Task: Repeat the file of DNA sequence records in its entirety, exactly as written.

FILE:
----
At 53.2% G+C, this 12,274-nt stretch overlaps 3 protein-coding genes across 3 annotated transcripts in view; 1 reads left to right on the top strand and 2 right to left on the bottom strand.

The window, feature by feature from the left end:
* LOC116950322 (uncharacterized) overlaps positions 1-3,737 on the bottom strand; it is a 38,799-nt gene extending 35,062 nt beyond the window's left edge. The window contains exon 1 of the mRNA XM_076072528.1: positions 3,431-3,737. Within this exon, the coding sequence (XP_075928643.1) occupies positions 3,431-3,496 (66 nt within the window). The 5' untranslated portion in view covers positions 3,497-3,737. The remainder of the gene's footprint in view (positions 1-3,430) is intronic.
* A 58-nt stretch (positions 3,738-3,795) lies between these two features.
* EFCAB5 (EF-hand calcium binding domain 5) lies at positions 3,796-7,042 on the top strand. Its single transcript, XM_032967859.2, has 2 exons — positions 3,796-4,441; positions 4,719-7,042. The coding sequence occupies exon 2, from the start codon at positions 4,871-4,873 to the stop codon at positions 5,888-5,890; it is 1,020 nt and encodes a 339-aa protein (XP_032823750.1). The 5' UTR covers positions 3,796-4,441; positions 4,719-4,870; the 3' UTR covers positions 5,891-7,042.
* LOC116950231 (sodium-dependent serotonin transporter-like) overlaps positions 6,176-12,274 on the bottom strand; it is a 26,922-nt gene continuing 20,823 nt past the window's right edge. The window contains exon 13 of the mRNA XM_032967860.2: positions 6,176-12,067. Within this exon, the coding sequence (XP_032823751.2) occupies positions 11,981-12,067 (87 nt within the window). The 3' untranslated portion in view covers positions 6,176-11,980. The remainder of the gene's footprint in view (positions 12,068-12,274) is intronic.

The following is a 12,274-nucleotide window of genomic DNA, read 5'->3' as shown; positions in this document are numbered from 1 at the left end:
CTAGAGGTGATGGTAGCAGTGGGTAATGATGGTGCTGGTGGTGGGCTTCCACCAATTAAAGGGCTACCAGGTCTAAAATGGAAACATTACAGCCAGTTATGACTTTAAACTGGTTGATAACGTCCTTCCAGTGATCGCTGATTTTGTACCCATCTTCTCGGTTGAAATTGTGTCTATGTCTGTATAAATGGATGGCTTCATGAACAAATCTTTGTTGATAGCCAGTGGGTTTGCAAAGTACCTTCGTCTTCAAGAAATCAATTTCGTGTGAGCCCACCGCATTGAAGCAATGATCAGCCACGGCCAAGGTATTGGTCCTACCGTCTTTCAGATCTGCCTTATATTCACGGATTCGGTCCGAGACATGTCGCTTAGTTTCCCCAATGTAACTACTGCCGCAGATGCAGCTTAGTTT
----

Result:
At 53.2% G+C, this 12,274-nt stretch overlaps 3 protein-coding genes across 3 annotated transcripts in view; 1 reads left to right on the top strand and 2 right to left on the bottom strand.

The window, feature by feature from the left end:
* LOC116950322 (uncharacterized) overlaps positions 1-3,737 on the bottom strand; it is a 38,799-nt gene extending 35,062 nt beyond the window's left edge. The window contains exon 1 of the mRNA XM_076072528.1: positions 3,431-3,737. Within this exon, the coding sequence (XP_075928643.1) occupies positions 3,431-3,496 (66 nt within the window). The 5' untranslated portion in view covers positions 3,497-3,737. The remainder of the gene's footprint in view (positions 1-3,430) is intronic.
* A 58-nt stretch (positions 3,738-3,795) lies between these two features.
* EFCAB5 (EF-hand calcium binding domain 5) lies at positions 3,796-7,042 on the top strand. Its single transcript, XM_032967859.2, has 2 exons — positions 3,796-4,441; positions 4,719-7,042. The coding sequence occupies exon 2, from the start codon at positions 4,871-4,873 to the stop codon at positions 5,888-5,890; it is 1,020 nt and encodes a 339-aa protein (XP_032823750.1). The 5' UTR covers positions 3,796-4,441; positions 4,719-4,870; the 3' UTR covers positions 5,891-7,042.
* LOC116950231 (sodium-dependent serotonin transporter-like) overlaps positions 6,176-12,274 on the bottom strand; it is a 26,922-nt gene continuing 20,823 nt past the window's right edge. The window contains exon 13 of the mRNA XM_032967860.2: positions 6,176-12,067. Within this exon, the coding sequence (XP_032823751.2) occupies positions 11,981-12,067 (87 nt within the window). The 3' untranslated portion in view covers positions 6,176-11,980. The remainder of the gene's footprint in view (positions 12,068-12,274) is intronic.

The following is a 12,274-nucleotide window of genomic DNA, read 5'->3' as shown; positions in this document are numbered from 1 at the left end:
CTAGAGGTGATGGTAGCAGTGGGTAATGATGGTGCTGGTGGTGGGCTTCCACCAATTAAAGGGCTACCAGGTCTAAAATGGAAACATTACAGCCAGTTATGACTTTAAACTGGTTGATAACGTCCTTCCAGTGATCGCTGATTTTGTACCCATCTTCTCGGTTGAAATTGTGTCTATGTCTGTATAAATGGATGGCTTCATGAACAAATCTTTGTTGATAGCCAGTGGGTTTGCAAAGTACCTTCGTCTTCAAGAAATCAATTTCGTGTGAGCCCACCGCATTGAAGCAATGATCAGCCACGGCCAAGGTATTGGTCCTACCGTCTTTCAGATCTGCCTTATATTCACGGATTCGGTCCGAGACATGTCGCTTAGTTTCCCCAATGTAACTACTGCCGCAGATGCAGCTTAGTTT